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On May 4, 1970, four college students in Kent were killed by National Guardsmen during an anti-war demonstration. Our complicated memories and lack of memory of these events underscore the reality that many kinds of violence permeate our culture, including the physical violence of shooting people and the historical violence of forgetting. [In response to "The New Face of Tragedy," April 28, 2010.]

Mistakes are repeated not only because people don't learn from history, but because people don't learn about history in the first place. Therefore, how do we move past a history that we don't know and can't discuss?

In the ruins of this and other tragedies, join us in considering that another world is possible — one that rejects violence. Discovering our shared past and listening to each other's stories about violence is one path to reconciliation. We should be willing to initiate honest and open conversations on a regular basis — not just in a classroom, but on a bus, in our homes, or in our places of worship.

Such private conversations may lead to institutional truth-seeking efforts and to a recognition that the study of history is about thinking of events not as facts, but as ongoing narratives that we must explore and interrogate. Indeed, we make history. Let us make history that affirms life.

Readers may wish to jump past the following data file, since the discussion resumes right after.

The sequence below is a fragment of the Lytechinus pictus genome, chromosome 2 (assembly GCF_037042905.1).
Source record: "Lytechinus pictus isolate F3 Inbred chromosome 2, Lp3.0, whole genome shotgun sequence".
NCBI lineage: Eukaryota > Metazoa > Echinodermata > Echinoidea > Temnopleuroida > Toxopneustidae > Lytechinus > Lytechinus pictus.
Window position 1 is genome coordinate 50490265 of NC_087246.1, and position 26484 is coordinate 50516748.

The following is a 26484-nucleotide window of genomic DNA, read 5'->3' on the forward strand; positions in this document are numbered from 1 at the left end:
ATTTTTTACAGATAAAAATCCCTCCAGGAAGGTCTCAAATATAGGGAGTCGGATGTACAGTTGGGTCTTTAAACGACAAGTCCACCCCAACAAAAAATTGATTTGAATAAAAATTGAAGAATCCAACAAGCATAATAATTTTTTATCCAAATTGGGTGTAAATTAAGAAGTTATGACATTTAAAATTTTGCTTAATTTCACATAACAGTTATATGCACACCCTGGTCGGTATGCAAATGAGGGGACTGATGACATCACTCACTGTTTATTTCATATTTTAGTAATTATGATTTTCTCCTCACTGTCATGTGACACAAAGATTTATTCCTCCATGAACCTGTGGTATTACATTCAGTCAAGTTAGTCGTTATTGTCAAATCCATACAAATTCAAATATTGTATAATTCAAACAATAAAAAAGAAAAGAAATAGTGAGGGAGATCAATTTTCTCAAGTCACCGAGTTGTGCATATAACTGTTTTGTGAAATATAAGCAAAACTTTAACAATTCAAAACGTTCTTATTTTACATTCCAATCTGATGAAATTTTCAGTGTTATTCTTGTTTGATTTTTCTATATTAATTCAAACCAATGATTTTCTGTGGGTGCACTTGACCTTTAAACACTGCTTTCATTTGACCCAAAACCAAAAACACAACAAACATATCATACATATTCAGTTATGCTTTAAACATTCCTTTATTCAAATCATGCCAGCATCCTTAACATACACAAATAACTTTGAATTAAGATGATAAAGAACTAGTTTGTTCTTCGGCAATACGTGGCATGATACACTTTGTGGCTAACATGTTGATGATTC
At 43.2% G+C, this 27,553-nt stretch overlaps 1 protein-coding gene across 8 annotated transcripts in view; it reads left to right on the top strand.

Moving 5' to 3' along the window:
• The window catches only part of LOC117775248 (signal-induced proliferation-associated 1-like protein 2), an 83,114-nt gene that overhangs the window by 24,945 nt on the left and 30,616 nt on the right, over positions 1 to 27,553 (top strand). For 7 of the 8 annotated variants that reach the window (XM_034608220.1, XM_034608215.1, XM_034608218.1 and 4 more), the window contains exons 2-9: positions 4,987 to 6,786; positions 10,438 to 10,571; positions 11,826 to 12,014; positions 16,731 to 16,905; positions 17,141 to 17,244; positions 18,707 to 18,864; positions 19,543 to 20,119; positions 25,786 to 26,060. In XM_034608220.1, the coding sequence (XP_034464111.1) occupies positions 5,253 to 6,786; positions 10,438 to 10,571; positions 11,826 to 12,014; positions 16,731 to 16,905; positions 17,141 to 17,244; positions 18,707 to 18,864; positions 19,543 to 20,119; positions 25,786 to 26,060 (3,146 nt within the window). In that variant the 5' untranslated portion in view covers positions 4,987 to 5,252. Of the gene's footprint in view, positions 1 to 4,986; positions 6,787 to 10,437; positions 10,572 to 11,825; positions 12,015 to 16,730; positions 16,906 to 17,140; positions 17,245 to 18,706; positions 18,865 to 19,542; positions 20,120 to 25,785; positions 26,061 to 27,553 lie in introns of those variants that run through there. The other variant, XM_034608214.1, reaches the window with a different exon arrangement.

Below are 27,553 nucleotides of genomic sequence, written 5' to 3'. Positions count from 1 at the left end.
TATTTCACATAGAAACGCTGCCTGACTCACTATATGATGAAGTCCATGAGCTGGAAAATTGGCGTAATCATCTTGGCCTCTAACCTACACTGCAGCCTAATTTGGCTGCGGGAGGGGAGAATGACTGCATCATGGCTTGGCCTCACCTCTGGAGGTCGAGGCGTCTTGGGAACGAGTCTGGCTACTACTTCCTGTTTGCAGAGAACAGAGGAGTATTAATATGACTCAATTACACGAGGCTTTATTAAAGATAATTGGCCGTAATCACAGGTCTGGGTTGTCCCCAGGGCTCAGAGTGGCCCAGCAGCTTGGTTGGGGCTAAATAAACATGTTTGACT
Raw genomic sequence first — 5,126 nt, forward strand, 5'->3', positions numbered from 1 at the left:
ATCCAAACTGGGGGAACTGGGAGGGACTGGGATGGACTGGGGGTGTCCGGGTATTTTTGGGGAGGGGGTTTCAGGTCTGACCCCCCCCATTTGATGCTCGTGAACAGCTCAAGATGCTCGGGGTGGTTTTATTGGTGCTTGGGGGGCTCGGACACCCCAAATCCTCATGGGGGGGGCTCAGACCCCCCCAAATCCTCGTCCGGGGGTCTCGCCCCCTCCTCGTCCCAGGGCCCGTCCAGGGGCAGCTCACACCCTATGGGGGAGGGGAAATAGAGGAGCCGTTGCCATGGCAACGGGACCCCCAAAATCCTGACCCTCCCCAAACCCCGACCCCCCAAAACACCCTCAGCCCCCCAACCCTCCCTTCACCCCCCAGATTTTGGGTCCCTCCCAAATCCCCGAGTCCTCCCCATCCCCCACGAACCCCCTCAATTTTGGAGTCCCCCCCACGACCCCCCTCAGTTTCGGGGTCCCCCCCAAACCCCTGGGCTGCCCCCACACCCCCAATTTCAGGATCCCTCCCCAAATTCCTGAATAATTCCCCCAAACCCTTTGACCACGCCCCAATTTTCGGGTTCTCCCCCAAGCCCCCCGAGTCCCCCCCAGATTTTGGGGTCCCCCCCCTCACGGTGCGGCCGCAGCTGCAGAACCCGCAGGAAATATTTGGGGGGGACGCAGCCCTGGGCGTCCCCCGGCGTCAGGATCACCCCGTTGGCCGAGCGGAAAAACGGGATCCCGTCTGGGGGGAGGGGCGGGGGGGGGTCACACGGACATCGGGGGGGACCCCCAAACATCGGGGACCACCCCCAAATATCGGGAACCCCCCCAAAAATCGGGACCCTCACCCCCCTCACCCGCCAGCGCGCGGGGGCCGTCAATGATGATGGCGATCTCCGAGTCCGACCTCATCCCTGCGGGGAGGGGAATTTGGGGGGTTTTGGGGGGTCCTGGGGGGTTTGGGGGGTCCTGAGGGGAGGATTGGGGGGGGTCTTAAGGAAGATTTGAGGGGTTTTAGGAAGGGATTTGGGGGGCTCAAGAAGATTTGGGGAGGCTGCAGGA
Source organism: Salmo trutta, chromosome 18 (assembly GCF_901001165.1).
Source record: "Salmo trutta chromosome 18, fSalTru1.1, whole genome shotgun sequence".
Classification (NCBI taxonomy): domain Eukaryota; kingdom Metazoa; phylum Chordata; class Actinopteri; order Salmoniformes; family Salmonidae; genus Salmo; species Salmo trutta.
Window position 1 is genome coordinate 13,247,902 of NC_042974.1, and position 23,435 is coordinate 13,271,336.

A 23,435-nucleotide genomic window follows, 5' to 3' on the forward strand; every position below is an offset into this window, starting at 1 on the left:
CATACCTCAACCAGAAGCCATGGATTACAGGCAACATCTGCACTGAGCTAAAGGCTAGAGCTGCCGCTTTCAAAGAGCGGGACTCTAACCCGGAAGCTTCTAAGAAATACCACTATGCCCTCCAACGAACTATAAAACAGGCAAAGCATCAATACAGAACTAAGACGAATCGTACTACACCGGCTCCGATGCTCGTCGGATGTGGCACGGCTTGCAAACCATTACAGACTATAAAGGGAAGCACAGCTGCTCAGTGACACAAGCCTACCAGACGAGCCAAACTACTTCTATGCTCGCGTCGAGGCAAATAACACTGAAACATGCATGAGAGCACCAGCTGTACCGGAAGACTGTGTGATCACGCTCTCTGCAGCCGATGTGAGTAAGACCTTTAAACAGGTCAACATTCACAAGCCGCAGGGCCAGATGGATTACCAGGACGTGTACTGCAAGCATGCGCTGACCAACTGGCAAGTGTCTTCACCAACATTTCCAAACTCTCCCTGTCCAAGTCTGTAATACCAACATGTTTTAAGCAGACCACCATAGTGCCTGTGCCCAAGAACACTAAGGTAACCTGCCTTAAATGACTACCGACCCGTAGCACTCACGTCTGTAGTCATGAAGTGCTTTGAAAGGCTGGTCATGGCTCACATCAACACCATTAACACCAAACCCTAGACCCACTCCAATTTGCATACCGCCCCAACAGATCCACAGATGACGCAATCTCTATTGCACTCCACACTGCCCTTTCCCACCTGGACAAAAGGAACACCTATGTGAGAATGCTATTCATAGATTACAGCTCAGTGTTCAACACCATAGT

Jack Shuler, on behalf of English 400 at Denison University

Granville, Ohio


The May 4 Task Force students at KSU are not pessimistic nor demoralized, and we remain confident our three goals in 2010 will be achieved — one way or another:

1) Scholarships for May 4 activists.

2) Removal of the four trees planted in the line of 1970 gunfire.

3) Completion of the unfinished May 4 Memorial.

Stay tuned for KSU student protest actions if necessary.

Jeff Miller

via the internet


As a Catholic, I'm deeply offended by teams named the Cardinals, Saints, and Padres. No, wait — I'm not at all offended. [In response to "Scientific Study: Looking at Chief Wahoo Will Make You Hate Asians," at '64 and Counting: The Scene Sports Blog.]

Sports Illustrated published a poll in 2002 showing that the majority of Native Americans were not offended by Indian team names. If they're not offended, then it is just silly for others to take offense on their behalf.

Further, intent is what is important in symbols. The Confederate flag sybolized enslavement of blacks. The swastika symbolized killing Jews and overrunning Europe. All Chief Wahoo symbolizes is bad baseball. On a scale of evil, Chief Wahoo doesn't compare to the stars and bars or Nazis.

Hank Summers

via the internet


Chief Wahoo is no worse than Notre Dame's mascot, whom no one has a problem with. And Brutus Buckeye is named after a political assassin.

I always wondered why you can't use Native Americans as mascots for sports teams, but cigarettes are OK.

John Carlino

via the internet

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